Transit officials say riders likely will not see significant service reductions or station closures in the fiscal year that begins in July, although that ultimately will be up to Metro’s board. The transit agency’s outlook provided a first glimpse at how Metro plans to navigate a pandemic-era future upended by commuter losses to telework as future federal aid starts to dry up.
The funding gap is smaller than the $500 million annual operating budget shortfall officials had predicted more than a year ago, a gap shrank with the help of federal leftover coronavirus relief money, funds from the infrastructure law, federal grants, reduced expenses and fare revenue that has outpaced Metro’s conservative projections.
The budget reprieve is likely to be temporary. Metro is projecting budget shortfalls of $527 million in fiscal year 2025 that could grow to $731 million in four years without significant increases in revenue or funding.
“I think we’ll have enough tools — or I’m hopeful we will have enough tools with the [Metro] board to be able to avoid things like a fare increase or service cuts,” Metro General Manager Randy Clarke said in an interview last month. “If we can do that, I think the following year is where we have to just get to a point where we have to do something. And that’s not just us. It’s big agencies all over the country. ”
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With the help of nearly $2.4 billion in federal coronavirus relief aid over three years, Metro has maintained an annual operating budget surpassing $2 billion despite historical losses of fare-paying riders that began early in the pandemic. While the Metrobus system is nearly back to pre-pandemic passenger levels,the number of trips taken by Metrorail passengers still has yet to reach half of the numbers seen before the pandemic.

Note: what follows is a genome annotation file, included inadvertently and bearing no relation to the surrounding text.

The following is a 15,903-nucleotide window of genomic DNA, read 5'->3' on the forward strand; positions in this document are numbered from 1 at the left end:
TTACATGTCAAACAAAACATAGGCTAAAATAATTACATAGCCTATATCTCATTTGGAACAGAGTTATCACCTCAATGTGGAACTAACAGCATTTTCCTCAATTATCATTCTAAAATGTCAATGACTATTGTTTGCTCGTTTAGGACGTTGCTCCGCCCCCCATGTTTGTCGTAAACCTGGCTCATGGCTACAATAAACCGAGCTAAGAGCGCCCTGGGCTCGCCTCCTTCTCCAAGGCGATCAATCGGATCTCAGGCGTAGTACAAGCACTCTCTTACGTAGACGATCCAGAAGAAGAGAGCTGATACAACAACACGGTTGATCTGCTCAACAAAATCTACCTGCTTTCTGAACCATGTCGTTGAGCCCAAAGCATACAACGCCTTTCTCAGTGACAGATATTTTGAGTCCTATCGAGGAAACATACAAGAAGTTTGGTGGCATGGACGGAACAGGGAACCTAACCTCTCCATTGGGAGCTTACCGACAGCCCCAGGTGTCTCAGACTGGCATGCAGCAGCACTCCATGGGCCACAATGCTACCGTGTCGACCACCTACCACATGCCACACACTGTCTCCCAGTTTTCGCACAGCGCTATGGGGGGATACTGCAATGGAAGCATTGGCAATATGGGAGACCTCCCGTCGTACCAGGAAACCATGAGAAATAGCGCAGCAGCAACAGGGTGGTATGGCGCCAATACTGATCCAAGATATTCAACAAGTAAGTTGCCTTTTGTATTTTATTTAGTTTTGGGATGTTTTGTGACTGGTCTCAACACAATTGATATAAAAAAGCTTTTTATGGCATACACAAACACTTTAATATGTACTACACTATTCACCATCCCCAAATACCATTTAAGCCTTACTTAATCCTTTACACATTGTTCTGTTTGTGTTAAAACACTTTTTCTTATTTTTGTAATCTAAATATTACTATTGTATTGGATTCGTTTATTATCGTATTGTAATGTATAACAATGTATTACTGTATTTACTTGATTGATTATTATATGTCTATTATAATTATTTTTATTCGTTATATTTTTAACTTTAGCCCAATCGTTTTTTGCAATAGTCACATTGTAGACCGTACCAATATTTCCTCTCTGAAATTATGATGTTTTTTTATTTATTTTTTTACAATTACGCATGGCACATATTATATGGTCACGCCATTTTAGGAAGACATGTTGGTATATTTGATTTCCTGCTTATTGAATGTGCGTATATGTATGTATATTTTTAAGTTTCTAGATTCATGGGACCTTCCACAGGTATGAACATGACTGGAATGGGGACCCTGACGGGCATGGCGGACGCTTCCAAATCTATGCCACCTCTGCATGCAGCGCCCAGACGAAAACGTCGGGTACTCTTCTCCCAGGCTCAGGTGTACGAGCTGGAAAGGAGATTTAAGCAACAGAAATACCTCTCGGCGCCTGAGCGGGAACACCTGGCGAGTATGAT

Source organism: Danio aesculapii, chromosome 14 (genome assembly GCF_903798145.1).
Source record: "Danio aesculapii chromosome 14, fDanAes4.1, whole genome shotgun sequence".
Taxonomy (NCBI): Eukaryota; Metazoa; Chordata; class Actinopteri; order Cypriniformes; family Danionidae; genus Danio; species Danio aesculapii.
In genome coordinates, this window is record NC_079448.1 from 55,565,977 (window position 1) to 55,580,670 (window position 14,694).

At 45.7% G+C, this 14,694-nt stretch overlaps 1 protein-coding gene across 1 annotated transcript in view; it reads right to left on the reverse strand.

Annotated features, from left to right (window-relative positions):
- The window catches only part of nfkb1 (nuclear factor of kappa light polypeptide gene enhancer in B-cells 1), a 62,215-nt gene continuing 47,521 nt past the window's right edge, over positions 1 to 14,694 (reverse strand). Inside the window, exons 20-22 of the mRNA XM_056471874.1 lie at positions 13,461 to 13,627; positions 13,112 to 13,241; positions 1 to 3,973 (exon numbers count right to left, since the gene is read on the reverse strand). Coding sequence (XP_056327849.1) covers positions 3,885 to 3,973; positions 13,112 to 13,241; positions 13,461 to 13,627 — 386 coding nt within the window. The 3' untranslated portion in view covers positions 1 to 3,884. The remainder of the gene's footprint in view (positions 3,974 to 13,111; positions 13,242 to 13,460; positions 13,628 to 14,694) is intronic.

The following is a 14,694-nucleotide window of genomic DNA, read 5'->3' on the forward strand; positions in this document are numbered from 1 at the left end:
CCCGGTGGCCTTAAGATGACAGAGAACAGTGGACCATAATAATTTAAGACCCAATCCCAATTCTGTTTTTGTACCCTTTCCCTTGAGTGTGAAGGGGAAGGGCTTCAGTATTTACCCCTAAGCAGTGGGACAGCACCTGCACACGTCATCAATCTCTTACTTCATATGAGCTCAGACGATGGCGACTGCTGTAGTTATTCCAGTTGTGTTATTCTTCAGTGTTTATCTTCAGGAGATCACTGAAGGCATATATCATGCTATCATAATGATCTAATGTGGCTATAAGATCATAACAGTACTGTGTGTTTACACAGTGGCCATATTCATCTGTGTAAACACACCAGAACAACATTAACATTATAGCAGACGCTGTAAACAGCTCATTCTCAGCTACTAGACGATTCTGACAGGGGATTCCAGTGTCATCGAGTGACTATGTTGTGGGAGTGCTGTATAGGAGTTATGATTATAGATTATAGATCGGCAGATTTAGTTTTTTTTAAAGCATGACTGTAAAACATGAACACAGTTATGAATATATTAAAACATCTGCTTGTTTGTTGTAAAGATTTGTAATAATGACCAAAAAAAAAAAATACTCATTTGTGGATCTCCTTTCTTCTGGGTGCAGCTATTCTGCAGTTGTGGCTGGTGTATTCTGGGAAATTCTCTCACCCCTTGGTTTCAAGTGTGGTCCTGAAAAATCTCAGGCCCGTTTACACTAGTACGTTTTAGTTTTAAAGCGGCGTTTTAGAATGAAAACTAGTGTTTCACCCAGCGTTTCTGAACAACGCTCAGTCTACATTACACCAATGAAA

On Wednesday, driven by commuters returning to offices more regularly, Metro recorded more than 290,000 trips — a pandemic-era high — although that’s 44 percent of its average daily weekday ridership compared to September 2019.
Decreasing fare revenue between 2020 and this fiscal year, which ends June 30, have been buffered by between $500 million and $700 million annually from three rounds of federal aid during the pandemic. Maryland, the District and jurisdictions served by Metro in Northern Virginia subsidize most of Metro’s operating expenses while also contributing to Metro’s separate annual capital budget, which the federal government also contributes to. That also totals more than $2 billion.
Offices have reopened. Persuading commuters to fill them isn’t so simple.
For the past two years, federal stimulus payouts saved Metro from making severe service cuts. Before the first stimulus was approved in December 2020, board members began offering employees buyouts and proposed laying off several thousand workers, shutting down some stations and eliminating weekend rail service.
Instead, the federal money allowed Metro to experiment and refocus its service and strategies away from a focus on office commuters — many of whom work for federal agencies — redirecting resources from weekday rush hours to times that better serve part-time and night-shift workers. At the same time, teleworkers are using transit for more nonwork-related trips throughout the day.
As part of that shift, the Metro board made weekend, one-way Metrorail fares a flat $2, hoping the change would persuade more families to ride. This summer, Metro expanded the flat fare to weekday trips after 9:30 p.m.
Metro effectively erased a $2 bus-rail transfer fee by discounting transfers to Metrobus, and transit officials began offering cheaper seven-day regional bus passes and monthly unlimited passes.